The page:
The Real Reason Subway Employees Make Food In Front Of Customers

Subway currently ranks sixth in Restaurant Business's list of highest-grossing chain restaurants. That's impressive on its own, but it isn't the sandwich spot's only honor. As Eat This, Not That reports, Subway has the most locations out of any fast food restaurant chain. Not just in America, but across the world. That means a dizzying number of people have ordered Subway sandwiches, and thanks to the chain's protocol, have specifically watched their sandwich as it was made in front of them. That's not an accident.

The Daily Meal estimates Subway serves 7 million sandwiches every day. Anyone who has ordered one of these sandwiches, be it the Italian B.M.T. or the sweet onion chicken teriyaki, knows that all the sandwich ingredients are displayed at the counter. After you order, you witness one of the chain's "sandwich artists" assemble the meal in real-time.

When Subway first came on the scene in 1965, according to The Daily Meal, employees would turn their backs to the customer when making sandwiches. It didn't take long for that to change.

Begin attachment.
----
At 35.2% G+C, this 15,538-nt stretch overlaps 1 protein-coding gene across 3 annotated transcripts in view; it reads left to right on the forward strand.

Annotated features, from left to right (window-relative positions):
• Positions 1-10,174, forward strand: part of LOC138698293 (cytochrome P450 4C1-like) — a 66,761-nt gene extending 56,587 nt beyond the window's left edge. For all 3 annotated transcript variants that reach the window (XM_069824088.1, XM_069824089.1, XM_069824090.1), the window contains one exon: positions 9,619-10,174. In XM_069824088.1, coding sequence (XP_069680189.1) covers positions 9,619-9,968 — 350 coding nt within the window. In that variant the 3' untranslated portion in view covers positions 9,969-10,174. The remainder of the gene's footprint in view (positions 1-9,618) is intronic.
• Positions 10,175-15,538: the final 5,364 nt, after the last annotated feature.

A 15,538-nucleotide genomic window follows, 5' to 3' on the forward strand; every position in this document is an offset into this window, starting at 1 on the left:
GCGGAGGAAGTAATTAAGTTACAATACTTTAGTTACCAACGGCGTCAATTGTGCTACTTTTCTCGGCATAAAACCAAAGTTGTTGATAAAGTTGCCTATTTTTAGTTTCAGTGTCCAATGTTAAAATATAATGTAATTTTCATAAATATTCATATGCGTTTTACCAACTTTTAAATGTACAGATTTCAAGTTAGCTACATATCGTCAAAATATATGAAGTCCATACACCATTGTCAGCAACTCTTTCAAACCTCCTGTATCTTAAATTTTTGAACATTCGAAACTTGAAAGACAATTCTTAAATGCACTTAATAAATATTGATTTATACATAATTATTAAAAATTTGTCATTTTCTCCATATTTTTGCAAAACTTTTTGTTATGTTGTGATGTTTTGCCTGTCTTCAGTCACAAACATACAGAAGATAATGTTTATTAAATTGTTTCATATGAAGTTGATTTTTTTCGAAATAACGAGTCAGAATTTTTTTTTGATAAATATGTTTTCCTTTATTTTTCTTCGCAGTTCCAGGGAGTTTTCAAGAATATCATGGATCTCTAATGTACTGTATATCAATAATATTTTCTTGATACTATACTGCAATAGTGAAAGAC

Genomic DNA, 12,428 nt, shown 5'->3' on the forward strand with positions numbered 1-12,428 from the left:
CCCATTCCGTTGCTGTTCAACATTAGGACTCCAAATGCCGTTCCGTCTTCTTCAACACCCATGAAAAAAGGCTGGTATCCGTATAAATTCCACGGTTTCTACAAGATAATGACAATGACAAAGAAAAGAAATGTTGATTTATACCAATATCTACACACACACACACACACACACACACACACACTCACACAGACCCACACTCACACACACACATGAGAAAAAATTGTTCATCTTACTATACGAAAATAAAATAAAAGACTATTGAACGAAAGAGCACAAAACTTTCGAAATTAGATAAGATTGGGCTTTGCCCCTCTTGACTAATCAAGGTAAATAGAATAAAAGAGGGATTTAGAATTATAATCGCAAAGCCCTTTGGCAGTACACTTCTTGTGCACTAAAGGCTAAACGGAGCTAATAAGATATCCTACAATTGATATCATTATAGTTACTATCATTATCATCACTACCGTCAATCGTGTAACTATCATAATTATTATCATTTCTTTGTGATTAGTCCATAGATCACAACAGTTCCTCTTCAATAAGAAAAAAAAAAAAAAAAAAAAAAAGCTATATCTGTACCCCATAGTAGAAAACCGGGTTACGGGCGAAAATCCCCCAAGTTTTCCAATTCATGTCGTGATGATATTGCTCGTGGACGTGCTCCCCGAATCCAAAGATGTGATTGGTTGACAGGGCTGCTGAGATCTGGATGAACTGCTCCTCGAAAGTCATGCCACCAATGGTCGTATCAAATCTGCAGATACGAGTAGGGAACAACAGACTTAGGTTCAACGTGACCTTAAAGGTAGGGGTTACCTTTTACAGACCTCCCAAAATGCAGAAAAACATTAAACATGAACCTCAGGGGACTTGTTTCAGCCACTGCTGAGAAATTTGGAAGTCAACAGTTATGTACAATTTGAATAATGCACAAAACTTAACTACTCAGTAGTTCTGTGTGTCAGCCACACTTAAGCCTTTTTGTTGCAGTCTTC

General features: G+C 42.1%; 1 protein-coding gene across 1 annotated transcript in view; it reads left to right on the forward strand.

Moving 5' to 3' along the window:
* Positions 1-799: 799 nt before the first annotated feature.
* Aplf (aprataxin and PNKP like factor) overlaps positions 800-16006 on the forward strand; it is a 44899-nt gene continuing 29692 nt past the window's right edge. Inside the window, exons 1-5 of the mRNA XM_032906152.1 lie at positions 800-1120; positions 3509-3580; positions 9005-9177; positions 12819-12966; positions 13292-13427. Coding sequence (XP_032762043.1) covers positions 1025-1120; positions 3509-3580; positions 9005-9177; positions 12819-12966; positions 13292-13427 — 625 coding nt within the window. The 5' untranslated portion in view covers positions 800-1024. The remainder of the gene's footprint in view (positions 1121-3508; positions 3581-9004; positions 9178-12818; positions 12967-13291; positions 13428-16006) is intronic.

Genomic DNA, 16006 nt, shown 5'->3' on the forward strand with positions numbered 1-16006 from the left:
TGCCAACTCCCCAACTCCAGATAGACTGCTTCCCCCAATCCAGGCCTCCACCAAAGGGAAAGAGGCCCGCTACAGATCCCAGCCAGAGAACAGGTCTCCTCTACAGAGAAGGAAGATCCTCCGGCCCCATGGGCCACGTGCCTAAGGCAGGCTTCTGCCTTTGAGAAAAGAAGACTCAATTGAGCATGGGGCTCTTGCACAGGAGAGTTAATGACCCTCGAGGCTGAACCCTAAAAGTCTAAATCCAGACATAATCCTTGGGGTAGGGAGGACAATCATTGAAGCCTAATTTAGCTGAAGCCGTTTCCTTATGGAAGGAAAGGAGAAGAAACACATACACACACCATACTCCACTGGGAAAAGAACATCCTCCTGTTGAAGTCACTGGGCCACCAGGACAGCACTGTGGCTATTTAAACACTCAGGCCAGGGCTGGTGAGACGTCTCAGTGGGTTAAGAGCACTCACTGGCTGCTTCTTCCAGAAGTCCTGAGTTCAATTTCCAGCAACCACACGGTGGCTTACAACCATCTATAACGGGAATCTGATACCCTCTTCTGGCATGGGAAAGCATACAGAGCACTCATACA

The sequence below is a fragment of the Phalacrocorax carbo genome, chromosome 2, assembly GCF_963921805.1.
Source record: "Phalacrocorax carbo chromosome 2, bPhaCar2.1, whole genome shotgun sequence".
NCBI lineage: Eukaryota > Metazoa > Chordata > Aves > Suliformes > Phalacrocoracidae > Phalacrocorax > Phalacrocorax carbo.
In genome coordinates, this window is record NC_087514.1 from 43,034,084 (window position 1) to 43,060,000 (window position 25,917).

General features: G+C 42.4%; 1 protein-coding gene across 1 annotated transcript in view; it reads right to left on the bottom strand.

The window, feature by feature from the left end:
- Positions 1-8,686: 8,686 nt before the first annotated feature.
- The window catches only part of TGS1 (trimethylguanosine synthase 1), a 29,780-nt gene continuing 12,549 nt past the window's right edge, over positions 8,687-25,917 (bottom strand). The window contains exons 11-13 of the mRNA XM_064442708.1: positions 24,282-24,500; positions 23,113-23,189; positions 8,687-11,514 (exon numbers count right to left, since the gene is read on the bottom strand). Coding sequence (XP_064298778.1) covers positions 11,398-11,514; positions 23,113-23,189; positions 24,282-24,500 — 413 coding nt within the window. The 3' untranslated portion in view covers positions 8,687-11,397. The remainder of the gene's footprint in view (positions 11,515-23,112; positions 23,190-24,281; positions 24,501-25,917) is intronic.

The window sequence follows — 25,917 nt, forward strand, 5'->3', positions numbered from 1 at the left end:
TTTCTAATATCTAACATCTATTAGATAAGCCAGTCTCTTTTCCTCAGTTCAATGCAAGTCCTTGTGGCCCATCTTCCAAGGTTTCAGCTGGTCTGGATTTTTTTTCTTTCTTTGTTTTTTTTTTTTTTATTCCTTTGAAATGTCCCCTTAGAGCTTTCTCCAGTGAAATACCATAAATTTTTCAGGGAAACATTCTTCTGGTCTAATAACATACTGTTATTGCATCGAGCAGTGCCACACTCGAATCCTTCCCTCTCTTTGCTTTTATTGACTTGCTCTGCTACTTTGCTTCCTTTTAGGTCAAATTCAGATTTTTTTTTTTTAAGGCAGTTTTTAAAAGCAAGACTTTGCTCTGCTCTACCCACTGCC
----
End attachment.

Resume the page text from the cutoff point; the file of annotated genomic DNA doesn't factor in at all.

Subway's sandwich artists are also soda protectors

Per The Daily Meal, the reason Subway employees now face forward when making sandwiches is because, in the 1960s, Subway founder Fred DeLuca once had a man tell him that he routinely steals sodas from the shop's fridge while the workers have their back turned.

This fact was confirmed in a Chicago Tribune article from 1989, which elaborates that the person who spilled the beans was "a stranger who had given [DeLuca] a ride." It's unclear whether this stranger knew DeLuca was the brains behind Subway or not.

Even though Subway has since rectified this opportunity for sugar-based theft, that still hasn't stopped the chain from getting into other types of trouble. In recent months, Subway has been sued for allegedly misrepresenting the content of its tuna sandwich and chicken sandwich. People claim the tuna isn't actually tuna, and the chicken is only about 50 percent chicken (via Eater).

While Subway's sandwiches may still be made in front of customers, their tuna and chicken is prepared ahead of time. Maybe next time just get a cookie?